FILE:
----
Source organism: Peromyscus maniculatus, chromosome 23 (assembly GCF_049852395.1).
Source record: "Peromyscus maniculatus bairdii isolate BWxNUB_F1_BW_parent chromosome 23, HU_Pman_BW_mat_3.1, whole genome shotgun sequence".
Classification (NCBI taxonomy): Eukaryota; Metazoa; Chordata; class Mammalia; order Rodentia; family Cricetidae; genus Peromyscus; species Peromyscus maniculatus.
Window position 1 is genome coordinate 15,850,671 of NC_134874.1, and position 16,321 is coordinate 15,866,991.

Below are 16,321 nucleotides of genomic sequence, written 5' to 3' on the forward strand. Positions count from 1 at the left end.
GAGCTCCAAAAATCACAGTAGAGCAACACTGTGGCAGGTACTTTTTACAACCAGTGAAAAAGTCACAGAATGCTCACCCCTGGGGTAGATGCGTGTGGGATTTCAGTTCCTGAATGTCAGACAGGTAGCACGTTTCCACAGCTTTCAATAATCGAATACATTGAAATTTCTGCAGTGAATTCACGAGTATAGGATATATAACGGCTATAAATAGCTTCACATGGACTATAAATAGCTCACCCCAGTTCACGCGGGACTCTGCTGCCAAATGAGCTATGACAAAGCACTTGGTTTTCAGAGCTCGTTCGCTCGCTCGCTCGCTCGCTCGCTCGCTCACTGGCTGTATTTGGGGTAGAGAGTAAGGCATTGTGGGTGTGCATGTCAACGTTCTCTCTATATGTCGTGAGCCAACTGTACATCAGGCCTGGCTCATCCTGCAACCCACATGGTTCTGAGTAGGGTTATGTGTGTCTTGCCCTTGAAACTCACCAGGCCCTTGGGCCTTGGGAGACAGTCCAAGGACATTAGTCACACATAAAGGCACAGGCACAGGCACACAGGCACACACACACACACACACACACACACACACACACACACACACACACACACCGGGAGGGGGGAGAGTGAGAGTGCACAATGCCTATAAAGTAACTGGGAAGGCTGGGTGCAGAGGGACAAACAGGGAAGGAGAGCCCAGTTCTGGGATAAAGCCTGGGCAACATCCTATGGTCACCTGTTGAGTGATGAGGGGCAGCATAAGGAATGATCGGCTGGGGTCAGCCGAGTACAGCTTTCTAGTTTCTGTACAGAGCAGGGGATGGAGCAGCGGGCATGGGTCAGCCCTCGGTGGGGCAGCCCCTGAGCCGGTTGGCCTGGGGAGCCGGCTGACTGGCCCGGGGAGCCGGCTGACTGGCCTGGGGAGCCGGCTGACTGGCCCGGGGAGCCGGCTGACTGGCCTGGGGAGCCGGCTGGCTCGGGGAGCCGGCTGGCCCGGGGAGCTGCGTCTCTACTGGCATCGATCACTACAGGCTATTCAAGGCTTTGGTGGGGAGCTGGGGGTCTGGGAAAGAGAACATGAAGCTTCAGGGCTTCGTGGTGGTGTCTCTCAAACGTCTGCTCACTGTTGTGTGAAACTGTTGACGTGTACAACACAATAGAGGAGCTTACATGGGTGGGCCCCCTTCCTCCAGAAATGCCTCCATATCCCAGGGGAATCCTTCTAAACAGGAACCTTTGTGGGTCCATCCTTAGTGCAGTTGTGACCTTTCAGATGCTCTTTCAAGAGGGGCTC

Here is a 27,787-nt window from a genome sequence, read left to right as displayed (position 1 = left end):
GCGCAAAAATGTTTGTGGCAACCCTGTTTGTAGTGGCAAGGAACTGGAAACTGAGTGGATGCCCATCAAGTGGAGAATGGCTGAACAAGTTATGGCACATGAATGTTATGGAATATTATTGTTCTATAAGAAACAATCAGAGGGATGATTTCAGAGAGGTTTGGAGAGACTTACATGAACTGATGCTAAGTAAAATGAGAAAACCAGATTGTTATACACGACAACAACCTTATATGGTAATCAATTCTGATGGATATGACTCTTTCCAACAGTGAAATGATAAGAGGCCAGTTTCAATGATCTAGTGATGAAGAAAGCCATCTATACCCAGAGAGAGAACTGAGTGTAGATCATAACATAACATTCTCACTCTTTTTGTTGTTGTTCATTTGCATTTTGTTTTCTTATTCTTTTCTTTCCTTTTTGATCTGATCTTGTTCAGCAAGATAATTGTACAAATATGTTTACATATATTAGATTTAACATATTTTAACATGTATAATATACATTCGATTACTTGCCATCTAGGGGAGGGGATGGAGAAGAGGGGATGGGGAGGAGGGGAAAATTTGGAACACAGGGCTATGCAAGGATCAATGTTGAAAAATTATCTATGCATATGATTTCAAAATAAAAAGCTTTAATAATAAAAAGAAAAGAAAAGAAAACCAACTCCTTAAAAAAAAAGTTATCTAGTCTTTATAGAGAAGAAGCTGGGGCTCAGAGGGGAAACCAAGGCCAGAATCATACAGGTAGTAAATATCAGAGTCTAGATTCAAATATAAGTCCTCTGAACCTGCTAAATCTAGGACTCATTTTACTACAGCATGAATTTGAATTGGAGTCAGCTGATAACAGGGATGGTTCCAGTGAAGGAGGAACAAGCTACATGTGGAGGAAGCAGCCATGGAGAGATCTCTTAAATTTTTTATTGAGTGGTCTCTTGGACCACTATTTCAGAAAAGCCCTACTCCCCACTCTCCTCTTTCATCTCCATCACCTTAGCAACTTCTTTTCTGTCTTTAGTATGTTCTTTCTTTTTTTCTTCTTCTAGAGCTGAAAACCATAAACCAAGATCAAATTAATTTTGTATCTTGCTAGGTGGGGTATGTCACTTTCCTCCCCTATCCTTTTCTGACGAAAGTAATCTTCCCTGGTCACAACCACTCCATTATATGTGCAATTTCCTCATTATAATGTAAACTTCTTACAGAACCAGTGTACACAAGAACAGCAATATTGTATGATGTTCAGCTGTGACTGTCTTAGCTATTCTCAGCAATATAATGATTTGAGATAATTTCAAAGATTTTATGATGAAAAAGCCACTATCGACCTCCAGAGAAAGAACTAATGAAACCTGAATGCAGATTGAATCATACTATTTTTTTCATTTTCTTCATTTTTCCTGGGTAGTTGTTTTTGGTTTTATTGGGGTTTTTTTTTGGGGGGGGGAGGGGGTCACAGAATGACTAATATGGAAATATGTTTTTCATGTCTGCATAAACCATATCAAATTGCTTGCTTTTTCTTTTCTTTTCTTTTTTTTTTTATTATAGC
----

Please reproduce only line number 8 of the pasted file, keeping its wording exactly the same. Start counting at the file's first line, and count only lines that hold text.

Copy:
GCGCAAAAATGTTTGTGGCAACCCTGTTTGTAGTGGCAAGGAACTGGAAACTGAGTGGATGCCCATCAAGTGGAGAATGGCTGAACAAGTTATGGCACATGAATGTTATGGAATATTATTGTTCTATAAGAAACAATCAGAGGGATGATTTCAGAGAGGTTTGGAGAGACTTACATGAACTGATGCTAAGTAAAATGAGAAAACCAGATTGTTATACACGACAACAACCTTATATGGTAATCAATTCTGATGGATATGACTCTTTCCAACAGTGAAATGATAAGAGGCCAGTTTCAATGATCTAGTGATGAAGAAAGCCATCTATACCCAGAGAGAGAACTGAGTGTAGATCATAACATAACATTCTCACTCTTTTTGTTGTTGTTCATTTGCATTTTGTTTTCTTATTCTTTTCTTTCCTTTTTGATCTGATCTTGTTCAGCAAGATAATTGTACAAATATGTTTACATATATTAGATTTAACATATTTTAACATGTATAATATACATTCGATTACTTGCCATCTAGGGGAGGGGATGGAGAAGAGGGGATGGGGAGGAGGGGAAAATTTGGAACACAGGGCTATGCAAGGATCAATGTTGAAAAATTATCTATGCATATGATTTCAAAATAAAAAGCTTTAATAATAAAAAGAAAAGAAAAGAAAACCAACTCCTTAAAAAAAAAGTTATCTAGTCTTTATAGAGAAGAAGCTGGGGCTCAGAGGGGAAACCAAGGCCAGAATCATACAGGTAGTAAATATCAGAGTCTAGATTCAAATATAAGTCCTCTGAACCTGCTAAATCTAGGACTCATTTTACTACAGCATGAATTTGAATTGGAGTCAGCTGATAACAGGGATGGTTCCAGTGAAGGAGGAACAAGCTACATGTGGAGGAAGCAGCCATGGAGAGATCTCTTAAATTTTTTATTGAGTGGTCTCTTGGACCACTATTTCAGAAAAGCCCTACTCCCCACTCTCCTCTTTCATCTCCATCACCTTAGCAACTTCTTTTCTGTCTTTAGTATGTTCTTTCTTTTTTTCTTCTTCTAGAGCTGAAAACCATAAACCAAGATCAAATTAATTTTGTATCTTGCTAGGTGGGGTATGTCACTTTCCTCCCCTATCCTTTTCTGACGAAAGTAATCTTCCCTGGTCACAACCACTCCATTATATGTGCAATTTCCTCATTATAATGTAAACTTCTTACAGAACCAGTGTACACAAGAACAGCAATATTGTATGATGTTCAGCTGTGACTGTCTTAGCTATTCTCAGCAATATAATGATTTGAGATAATTTCAAAGATTTTATGATGAAAAAGCCACTATCGACCTCCAGAGAAAGAACTAATGAAACCTGAATGCAGATTGAATCATACTATTTTTTTCATTTTCTTCATTTTTCCTGGGTAGTTGTTTTTGGTTTTATTGGGGTTTTTTTTTGGGGGGGGGAGGGGGTCACAGAATGACTAATATGGAAATATGTTTTTCATGTCTGCATAAACCATATCAAATTGCTTGCTTTTTCTTTTCTTTTCTTTTTTTTTTTATTATAGC